A Little Advice For The New Year

It’s that wonderful time of year where once again we become reflective, introspective, and get excited for the new year. As my mind floats about, daydreaming of future adventures with my honey, I can’t help but be reminded of the past, and how every decision, large and small, has shaped the life I live today. This thoughtful tradition takes me back to two great pieces of advice I’ve received; advice that has strengthened my spirit and given me the confidence to make decisions about my life that are purely right for me. I share them with the hope that they will inspire someone else in the same way.

The first piece of advice came from my Uncle George. In college, I was stressing about the future (as we all do) and how I would make a decent living (as we all do). I already had the intent of pursuing a journalism degree, but was second-guessing my decision and juggling the idea of trying out different majors. In my moment of confusion, my uncle emailed me a simple sentence that has always stuck with me, “Do what you love and the money will come.” Though I’m still waiting to see that monay, I know that I have never felt more fulfilled than I do now. To be teaching, writing, and traveling is the greatest blessing. Thanks to that advice, I have the confidence to pursue these passions of mine wholeheartedly, knowing that with persistence and dedication they will turn into something great.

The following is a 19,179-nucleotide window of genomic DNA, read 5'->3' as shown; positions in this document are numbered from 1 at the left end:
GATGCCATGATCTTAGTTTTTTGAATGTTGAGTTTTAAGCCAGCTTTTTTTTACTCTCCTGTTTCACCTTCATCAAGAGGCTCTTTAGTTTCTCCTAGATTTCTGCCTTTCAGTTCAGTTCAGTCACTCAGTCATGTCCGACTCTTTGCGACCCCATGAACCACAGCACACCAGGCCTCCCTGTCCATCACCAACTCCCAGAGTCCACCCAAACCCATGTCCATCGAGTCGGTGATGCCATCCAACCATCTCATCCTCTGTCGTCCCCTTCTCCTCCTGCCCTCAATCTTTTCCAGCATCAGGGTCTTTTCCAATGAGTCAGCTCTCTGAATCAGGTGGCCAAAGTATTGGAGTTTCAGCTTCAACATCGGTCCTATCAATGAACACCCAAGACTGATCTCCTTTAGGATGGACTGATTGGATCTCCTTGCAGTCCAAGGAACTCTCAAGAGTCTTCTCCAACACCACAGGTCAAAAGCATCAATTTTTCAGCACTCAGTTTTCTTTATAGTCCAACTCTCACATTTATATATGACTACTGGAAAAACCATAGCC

Do What You Love

The next piece of advice was given to me just one month before I made my big move out to South Korea. I was talking to my classmate and friend, Melissa, about my hesitation to leave Seattle. I had just lost my first grandparent and I had another who was getting sicker by the week. I was scared that my grandpa would die when I was gone. Then Melissa said to me, “There’s never the right time to do anything. If you wait for the right time, you’ll wait too long.” She was right. Staying in Seattle wouldn’t make my grandpa live any longer. I had to make the most of the time I knew I would have with him, and I did. Shortly after I moved to Korea, he passed away. I also had a younger cousin unexpectedly pass away. These moments were totally devastating–and I won’t even start on missing the funerals–but I also learned that the perfect time is nonexistent. If it wasn’t waiting for a death (how morbid), it would be waiting for a wedding, then waiting for a birth, then another death, then another wedding… Whatever it is, don’t wait; just do! It’s not always easy, but it’s always worth it.

The right time

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